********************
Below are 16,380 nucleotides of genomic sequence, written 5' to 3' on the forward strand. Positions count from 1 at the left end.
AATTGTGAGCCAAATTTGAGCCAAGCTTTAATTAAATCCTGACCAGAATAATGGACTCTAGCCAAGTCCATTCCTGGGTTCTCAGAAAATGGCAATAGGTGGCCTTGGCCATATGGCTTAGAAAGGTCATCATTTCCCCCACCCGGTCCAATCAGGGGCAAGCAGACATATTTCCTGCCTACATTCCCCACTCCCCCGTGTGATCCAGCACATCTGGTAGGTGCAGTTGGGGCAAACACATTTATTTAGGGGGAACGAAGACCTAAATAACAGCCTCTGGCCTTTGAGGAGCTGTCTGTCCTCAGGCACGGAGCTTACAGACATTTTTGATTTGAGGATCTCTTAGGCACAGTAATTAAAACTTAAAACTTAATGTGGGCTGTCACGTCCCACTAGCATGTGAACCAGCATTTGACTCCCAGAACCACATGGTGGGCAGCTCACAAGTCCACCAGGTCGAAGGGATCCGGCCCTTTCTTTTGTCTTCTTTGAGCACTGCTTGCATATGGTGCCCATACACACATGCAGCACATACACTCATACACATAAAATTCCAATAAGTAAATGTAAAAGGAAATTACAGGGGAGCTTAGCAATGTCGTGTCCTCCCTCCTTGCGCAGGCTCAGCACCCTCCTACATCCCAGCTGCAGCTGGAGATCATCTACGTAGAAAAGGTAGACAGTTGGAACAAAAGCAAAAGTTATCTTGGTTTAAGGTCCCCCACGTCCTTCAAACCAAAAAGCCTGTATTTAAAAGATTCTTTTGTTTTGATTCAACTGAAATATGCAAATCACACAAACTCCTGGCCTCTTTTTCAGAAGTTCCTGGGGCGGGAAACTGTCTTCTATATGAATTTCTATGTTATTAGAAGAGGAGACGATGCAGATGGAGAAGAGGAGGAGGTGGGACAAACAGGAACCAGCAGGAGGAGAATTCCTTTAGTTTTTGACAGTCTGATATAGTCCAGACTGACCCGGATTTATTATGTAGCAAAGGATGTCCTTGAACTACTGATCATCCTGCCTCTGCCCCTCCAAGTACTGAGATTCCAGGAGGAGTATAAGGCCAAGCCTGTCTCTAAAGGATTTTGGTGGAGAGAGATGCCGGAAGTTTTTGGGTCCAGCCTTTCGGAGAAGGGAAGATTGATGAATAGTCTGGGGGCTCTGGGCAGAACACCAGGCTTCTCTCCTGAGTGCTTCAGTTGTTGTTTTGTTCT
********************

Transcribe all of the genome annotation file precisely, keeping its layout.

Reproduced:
Below are 16,380 nucleotides of genomic sequence, written 5' to 3' on the forward strand. Positions count from 1 at the left end.
AATTGTGAGCCAAATTTGAGCCAAGCTTTAATTAAATCCTGACCAGAATAATGGACTCTAGCCAAGTCCATTCCTGGGTTCTCAGAAAATGGCAATAGGTGGCCTTGGCCATATGGCTTAGAAAGGTCATCATTTCCCCCACCCGGTCCAATCAGGGGCAAGCAGACATATTTCCTGCCTACATTCCCCACTCCCCCGTGTGATCCAGCACATCTGGTAGGTGCAGTTGGGGCAAACACATTTATTTAGGGGGAACGAAGACCTAAATAACAGCCTCTGGCCTTTGAGGAGCTGTCTGTCCTCAGGCACGGAGCTTACAGACATTTTTGATTTGAGGATCTCTTAGGCACAGTAATTAAAACTTAAAACTTAATGTGGGCTGTCACGTCCCACTAGCATGTGAACCAGCATTTGACTCCCAGAACCACATGGTGGGCAGCTCACAAGTCCACCAGGTCGAAGGGATCCGGCCCTTTCTTTTGTCTTCTTTGAGCACTGCTTGCATATGGTGCCCATACACACATGCAGCACATACACTCATACACATAAAATTCCAATAAGTAAATGTAAAAGGAAATTACAGGGGAGCTTAGCAATGTCGTGTCCTCCCTCCTTGCGCAGGCTCAGCACCCTCCTACATCCCAGCTGCAGCTGGAGATCATCTACGTAGAAAAGGTAGACAGTTGGAACAAAAGCAAAAGTTATCTTGGTTTAAGGTCCCCCACGTCCTTCAAACCAAAAAGCCTGTATTTAAAAGATTCTTTTGTTTTGATTCAACTGAAATATGCAAATCACACAAACTCCTGGCCTCTTTTTCAGAAGTTCCTGGGGCGGGAAACTGTCTTCTATATGAATTTCTATGTTATTAGAAGAGGAGACGATGCAGATGGAGAAGAGGAGGAGGTGGGACAAACAGGAACCAGCAGGAGGAGAATTCCTTTAGTTTTTGACAGTCTGATATAGTCCAGACTGACCCGGATTTATTATGTAGCAAAGGATGTCCTTGAACTACTGATCATCCTGCCTCTGCCCCTCCAAGTACTGAGATTCCAGGAGGAGTATAAGGCCAAGCCTGTCTCTAAAGGATTTTGGTGGAGAGAGATGCCGGAAGTTTTTGGGTCCAGCCTTTCGGAGAAGGGAAGATTGATGAATAGTCTGGGGGCTCTGGGCAGAACACCAGGCTTCTCTCCTGAGTGCTTCAGTTGTTGTTTTGTTCT